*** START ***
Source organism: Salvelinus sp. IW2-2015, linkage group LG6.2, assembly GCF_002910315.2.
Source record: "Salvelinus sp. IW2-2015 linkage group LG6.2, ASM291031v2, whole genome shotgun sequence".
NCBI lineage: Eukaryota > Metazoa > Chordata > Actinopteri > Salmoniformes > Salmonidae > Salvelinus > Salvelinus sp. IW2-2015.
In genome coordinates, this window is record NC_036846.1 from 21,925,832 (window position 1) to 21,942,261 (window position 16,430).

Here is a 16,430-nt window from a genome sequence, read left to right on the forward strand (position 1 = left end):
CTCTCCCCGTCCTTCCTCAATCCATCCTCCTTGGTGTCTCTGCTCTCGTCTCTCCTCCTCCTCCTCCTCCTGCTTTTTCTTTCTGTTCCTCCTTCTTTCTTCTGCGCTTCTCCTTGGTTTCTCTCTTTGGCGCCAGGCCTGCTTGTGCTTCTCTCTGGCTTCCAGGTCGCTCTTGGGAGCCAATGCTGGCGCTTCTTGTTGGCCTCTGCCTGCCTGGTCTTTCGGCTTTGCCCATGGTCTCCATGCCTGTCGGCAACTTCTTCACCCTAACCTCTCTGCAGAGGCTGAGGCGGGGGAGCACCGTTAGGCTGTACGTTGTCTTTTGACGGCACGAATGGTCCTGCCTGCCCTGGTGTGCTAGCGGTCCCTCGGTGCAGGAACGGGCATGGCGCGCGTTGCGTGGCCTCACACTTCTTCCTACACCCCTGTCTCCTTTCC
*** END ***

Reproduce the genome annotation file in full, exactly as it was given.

Source organism: Salvelinus sp. IW2-2015, linkage group LG6.2, assembly GCF_002910315.2.
Source record: "Salvelinus sp. IW2-2015 linkage group LG6.2, ASM291031v2, whole genome shotgun sequence".
NCBI lineage: Eukaryota > Metazoa > Chordata > Actinopteri > Salmoniformes > Salmonidae > Salvelinus > Salvelinus sp. IW2-2015.
In genome coordinates, this window is record NC_036846.1 from 21,925,832 (window position 1) to 21,942,261 (window position 16,430).

Here is a 16,430-nt window from a genome sequence, read left to right on the forward strand (position 1 = left end):
CTCTCCCCGTCCTTCCTCAATCCATCCTCCTTGGTGTCTCTGCTCTCGTCTCTCCTCCTCCTCCTCCTCCTGCTTTTTCTTTCTGTTCCTCCTTCTTTCTTCTGCGCTTCTCCTTGGTTTCTCTCTTTGGCGCCAGGCCTGCTTGTGCTTCTCTCTGGCTTCCAGGTCGCTCTTGGGAGCCAATGCTGGCGCTTCTTGTTGGCCTCTGCCTGCCTGGTCTTTCGGCTTTGCCCATGGTCTCCATGCCTGTCGGCAACTTCTTCACCCTAACCTCTCTGCAGAGGCTGAGGCGGGGGAGCACCGTTAGGCTGTACGTTGTCTTTTGACGGCACGAATGGTCCTGCCTGCCCTGGTGTGCTAGCGGTCCCTCGGTGCAGGAACGGGCATGGCGCGCGTTGCGTGGCCTCACACTTCTTCCTACACCCCTGTCTCCTTTCC